Advocacy

FORCE advocates for families facing hereditary breast and ovarian cancer in areas such as access to care, research funding, insurance, and privacy.

Advocacy > Advocacy Issues


Newsflash

4/8/2019
FORCE submitted a letter of support for Texas legislation that would mandate coverage of fertility preservation prior to cancer-related surgery or treatment.

3/21/2019
FORCE, with over 300 organizations and institutions, is supporting the Ad Hoc Group’s FY2020 recommendation of at least $41.6 billion in funding for the NIH.

3/19/2019
We signed onto a letter to Rep. Debbie Wasserman Schultz thanking her for her leadership on the PALS Act, preserving mammograms for women ages 40-49.

3/18/2019
FORCE, joined by interested orgs, submitted extensive 
comments
on the USPSTF draft guidelines on BRCA counseling and testing. 

2/19/2019
FORCE and a group of 20 stakeholders met with Medicare to urge continued coverage of genetic testing for all cancer survivors who meet guidelines. 

2/15/2019
The government funding bill President Trump signed into law today contained language directing the FDA to ensure breast density information is included in mammography reports.

Genetic Counseling & Testing

Genetic counseling and testing are the foundation and crucial first steps in learning that one carries an inherited predisposition to certain cancers. Accordingly, FORCE is active in efforts surrounding cancer risk assessment including legislative, regulatory and research initiatives related to genetic counseling and testing for BRCA and other mutations associated with hereditary breast and ovarian cancer syndromes. FORCE aims to ensure that high-risk individuals have access to genetics experts and the highest quality genetic tests.

Genetic Testing & Counseling

FORCE Responds to Short-Sighted Genetic Counseling and Testing Guidelines

March 2019 - U.S. Preventive Services Task Force (USPSTF) recommendations determine which preventive services are available at no cost under the Affordable Care Act. The USPSTF posted new draft guidelines for "BRCA-Related Cancer: Risk Assessment, Genetic Counseling, and Genetic Testing" which fall short of adequately representing the needs of the hereditary cancer community. FORCE, joined by over a dozen other patient advocacy organizations, submitted a comprehensive response advocating for more current and inclusive guidelines.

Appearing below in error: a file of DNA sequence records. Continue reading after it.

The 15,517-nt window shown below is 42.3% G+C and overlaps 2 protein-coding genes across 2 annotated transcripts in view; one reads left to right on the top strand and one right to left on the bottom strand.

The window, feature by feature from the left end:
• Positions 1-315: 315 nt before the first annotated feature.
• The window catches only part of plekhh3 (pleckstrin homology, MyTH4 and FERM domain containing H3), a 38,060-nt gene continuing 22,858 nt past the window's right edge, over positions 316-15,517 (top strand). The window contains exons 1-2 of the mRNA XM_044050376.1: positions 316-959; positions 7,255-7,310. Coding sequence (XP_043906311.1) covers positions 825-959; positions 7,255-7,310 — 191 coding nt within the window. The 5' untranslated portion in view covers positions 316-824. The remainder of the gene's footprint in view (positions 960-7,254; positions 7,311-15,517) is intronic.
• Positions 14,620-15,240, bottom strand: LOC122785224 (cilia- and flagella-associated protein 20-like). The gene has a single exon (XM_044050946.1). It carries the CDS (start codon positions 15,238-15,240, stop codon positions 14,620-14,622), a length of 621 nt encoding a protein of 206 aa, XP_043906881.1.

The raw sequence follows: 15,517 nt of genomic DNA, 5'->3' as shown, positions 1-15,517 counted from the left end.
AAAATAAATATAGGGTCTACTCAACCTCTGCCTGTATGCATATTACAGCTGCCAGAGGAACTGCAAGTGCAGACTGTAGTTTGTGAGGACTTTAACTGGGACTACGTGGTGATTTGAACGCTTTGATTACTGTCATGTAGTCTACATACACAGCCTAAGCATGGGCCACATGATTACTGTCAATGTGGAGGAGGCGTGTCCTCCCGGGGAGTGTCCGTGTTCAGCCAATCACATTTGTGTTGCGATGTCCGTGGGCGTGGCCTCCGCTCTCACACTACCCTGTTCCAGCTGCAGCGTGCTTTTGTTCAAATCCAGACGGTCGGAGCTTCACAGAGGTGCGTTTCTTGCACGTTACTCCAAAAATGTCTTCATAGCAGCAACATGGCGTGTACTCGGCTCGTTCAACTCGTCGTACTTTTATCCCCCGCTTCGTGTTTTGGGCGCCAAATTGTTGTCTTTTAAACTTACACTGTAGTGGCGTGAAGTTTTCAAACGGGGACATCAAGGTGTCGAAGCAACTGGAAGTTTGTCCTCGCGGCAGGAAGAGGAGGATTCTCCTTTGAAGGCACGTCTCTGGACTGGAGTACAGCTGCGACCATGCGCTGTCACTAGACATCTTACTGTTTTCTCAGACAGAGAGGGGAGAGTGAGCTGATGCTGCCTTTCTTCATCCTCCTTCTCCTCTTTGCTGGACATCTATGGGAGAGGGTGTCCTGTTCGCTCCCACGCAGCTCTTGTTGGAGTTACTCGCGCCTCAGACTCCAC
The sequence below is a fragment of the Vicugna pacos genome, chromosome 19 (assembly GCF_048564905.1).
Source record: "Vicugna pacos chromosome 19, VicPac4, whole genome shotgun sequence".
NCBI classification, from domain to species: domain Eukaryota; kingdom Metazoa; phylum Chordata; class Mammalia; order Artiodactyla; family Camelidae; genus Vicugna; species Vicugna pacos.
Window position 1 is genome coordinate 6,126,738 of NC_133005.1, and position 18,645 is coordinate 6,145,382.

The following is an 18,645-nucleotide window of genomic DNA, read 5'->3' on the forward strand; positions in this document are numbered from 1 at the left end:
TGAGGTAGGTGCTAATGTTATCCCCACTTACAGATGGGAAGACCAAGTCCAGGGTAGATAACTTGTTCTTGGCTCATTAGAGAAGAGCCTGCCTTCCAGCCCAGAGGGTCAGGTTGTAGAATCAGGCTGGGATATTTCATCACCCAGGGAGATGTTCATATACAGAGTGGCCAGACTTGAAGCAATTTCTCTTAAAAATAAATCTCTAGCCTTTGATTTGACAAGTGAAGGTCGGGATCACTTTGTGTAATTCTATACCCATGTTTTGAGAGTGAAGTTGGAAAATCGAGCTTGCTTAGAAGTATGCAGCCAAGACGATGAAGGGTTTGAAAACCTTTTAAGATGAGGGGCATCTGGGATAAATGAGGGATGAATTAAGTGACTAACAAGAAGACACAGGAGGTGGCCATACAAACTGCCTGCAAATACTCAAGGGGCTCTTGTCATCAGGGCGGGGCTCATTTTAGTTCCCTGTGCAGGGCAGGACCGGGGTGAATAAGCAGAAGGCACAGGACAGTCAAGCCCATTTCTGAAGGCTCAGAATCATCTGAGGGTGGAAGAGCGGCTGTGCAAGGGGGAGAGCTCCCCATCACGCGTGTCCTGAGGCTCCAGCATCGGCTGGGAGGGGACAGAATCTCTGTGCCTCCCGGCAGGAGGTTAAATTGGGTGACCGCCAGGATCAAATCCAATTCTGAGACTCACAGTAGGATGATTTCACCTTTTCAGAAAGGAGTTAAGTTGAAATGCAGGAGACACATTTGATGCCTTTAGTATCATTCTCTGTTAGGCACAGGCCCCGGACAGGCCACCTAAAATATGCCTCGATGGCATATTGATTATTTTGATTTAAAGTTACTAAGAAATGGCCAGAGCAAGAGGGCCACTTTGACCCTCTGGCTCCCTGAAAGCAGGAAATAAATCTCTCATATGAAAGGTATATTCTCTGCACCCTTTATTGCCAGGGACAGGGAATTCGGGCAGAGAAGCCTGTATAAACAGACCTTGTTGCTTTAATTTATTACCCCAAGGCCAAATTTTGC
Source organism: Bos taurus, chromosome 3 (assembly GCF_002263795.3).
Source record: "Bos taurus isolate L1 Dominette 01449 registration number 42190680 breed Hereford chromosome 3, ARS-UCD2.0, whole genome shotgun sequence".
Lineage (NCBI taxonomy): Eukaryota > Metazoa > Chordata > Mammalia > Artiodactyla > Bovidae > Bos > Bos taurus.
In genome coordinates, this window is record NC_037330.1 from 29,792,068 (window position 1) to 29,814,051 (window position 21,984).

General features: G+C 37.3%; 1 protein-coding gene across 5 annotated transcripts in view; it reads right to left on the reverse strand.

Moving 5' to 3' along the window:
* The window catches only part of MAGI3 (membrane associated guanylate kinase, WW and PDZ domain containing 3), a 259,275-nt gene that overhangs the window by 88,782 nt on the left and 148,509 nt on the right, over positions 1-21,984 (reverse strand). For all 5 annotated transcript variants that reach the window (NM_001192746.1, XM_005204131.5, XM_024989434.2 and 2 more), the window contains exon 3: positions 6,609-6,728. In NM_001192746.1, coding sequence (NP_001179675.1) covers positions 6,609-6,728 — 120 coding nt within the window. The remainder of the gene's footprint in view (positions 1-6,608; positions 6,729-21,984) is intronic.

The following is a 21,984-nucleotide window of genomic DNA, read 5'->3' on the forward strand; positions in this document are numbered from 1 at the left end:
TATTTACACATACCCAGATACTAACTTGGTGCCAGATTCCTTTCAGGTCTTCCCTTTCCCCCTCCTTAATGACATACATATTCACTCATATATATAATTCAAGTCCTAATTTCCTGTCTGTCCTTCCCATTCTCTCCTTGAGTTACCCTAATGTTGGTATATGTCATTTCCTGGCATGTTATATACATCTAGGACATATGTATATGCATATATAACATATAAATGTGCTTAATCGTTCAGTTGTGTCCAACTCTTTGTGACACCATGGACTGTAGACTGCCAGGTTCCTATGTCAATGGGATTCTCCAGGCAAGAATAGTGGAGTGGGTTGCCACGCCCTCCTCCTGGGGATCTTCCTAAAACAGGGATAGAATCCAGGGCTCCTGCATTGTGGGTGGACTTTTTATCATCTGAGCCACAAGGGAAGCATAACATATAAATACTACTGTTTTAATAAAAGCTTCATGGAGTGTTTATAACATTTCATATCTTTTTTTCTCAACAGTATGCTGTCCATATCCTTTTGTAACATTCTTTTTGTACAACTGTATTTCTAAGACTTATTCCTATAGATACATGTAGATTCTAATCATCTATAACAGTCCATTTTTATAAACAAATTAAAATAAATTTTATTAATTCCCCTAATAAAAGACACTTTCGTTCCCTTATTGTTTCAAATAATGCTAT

Genetic Testing & Counseling

Medicare Revisits New Genetic Testing Policy

March 2019 - FORCE is fighting a new Medicare policy that will significantly reduce access to genetic testing for BRCA, Lynch syndrome, and other mutations. Hereditary cancer genetic testing for beneficiaries who don’t have "recurrent, relapsed, refractory, metastatic, or advanced stage III or IV cancer" will no longer be covered. In other words, people who have earlier stage cancers or no evidence of disease do not qualify for genetic testing coverage under the new National Coverage Determination. Medicare has agreed to reopen and revisit the policy in response to our concerns.

Genetic Testing & Counseling

ALERT:
Buyers Beware. Cancer Genetic Testing Should Be Performed in the Health Care Setting.

There is a flood of information available about genetic tests for cancer risk in the media, and even at community events, such as health fairs and senior centers. Genetic testing can provide important, life-saving information when done in the right way. If these promotions have caught your attention and you are considering DNA/genetic testing, there is important information that you should know to protect yourself from misinformation and potential harm.

Insurance Coverage & Barriers

High-Risk Individuals Often Struggle to Get Insurance Coverage of Health Services

The ACA guarantees coverage of certain cancer screenings at no cost to the patient. This has allowed many Americans to access care that they might not otherwise be able to afford. As some impacted by hereditary cancer have learned, however, insurers are not required to cover screenings beyond those mandated in the ACA. Members of our community often struggle to get coverage for earlier, more intensive screenings and risk-reducing surgeries. This is why FORCE created sample appeal letters for a variety of services.

Insurance Coverage & Barriers

FORCE Leads the Charge for Medicaid Coverage of Genetic Testing